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Designing Learning Products for Measurable Learning Efficacy

  • 28 July, 2022
  • Reading Time: 4 minutes

Learning efficacy may well be at the top of the list of conundrums when purchasing learning products. For school/district leaders, it is: How can we measure the ROI? Do these products promise an ROI – transformed learning experience value at optimal investment?  For makers of edtech: How do we frame the narrative on the learning achievement data to demonstrate value? For all, it boils down to: How can we ensure this product/service delivers the outcomes that matter most to the learners?

Together, these challenges form a large part of what may not be working for edtech. We’ve devised a few pointers below to help address the two, to help edtech companies and school leaders on their quest for better learning products.


Learning Product Efficacy

To begin, let’s dive into what learning product/service efficacy might mean to you. Different educational institutions define success differently. For each product, start by listing all the possible outcomes that the learning product can deliver. And then, choose which ones matter the most to the students and educators who will be using them.

Only once we have identified the outcomes that matter, can we begin to employ the right strategies to improve those outcomes. And in order to begin, there are a few factors that need to be measured.


What do we Evaluate to Measure Learning Product Efficacy?

Designing Learning Products for Measurable Learning Efficacy

The evaluation criteria broadly fall under these three categories:


Instructional Efficacy of the Program/Curriculum

Do the learning tasks allow learners and instructors to understand the content with ease? If the learning product is scaffolded to a strong instructional approach, then it is likely that it will perform well.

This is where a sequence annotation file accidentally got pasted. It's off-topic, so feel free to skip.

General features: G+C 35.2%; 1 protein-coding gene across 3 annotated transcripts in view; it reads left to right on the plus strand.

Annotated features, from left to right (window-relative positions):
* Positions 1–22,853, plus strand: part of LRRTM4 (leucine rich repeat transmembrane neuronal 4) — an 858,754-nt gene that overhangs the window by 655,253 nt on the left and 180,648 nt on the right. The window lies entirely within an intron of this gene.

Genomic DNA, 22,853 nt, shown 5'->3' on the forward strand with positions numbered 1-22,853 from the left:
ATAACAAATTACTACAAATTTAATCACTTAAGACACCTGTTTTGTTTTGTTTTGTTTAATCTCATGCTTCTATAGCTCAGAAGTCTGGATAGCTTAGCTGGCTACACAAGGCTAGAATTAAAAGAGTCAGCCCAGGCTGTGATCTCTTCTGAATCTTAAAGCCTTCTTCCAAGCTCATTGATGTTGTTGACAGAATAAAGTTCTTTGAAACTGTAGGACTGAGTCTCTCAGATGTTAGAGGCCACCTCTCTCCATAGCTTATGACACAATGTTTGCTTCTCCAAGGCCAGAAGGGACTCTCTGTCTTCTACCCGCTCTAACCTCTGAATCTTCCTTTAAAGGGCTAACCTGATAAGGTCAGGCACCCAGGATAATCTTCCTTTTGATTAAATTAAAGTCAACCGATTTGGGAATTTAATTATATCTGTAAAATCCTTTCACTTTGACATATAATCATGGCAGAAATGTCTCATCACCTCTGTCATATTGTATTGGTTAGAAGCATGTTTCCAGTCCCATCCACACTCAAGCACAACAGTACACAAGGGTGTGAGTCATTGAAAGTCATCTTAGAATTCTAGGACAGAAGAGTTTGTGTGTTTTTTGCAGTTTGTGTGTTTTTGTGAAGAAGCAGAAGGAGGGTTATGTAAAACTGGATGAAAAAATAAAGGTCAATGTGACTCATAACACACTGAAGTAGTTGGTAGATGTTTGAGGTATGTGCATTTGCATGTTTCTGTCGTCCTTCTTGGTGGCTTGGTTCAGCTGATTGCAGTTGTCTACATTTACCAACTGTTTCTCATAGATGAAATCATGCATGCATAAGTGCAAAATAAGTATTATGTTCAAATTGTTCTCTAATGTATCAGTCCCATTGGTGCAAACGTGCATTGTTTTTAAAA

For example, microlearning is an emerging trend in education. It may seem fruitful to develop small consumable learning modules that appeal to shorter attention spans. But in order to be truly successful, each module needs to be tied back into the larger curriculum through strong instructional design with tangible and measurable performance goals as the endpoint.


Student’s Learning Efficacy

The efficacy of the product also depends on the ability of the learner to relate to the instruction.  Choose or develop a product that gives the learner a higher chance of performing well.

For example, make the product more relatable to a diverse set of learners (if your product is content) or make it easily navigable (if it’s a learning platform). Learning performance can be captured by metrics that indicate that a student has advanced to a higher level or attained a better score in understanding the module.


Teaching Efficacy

Does the product instill confidence within your teaching faculty? Teachers should be able to easily organize and execute courses of action within the teaching plan.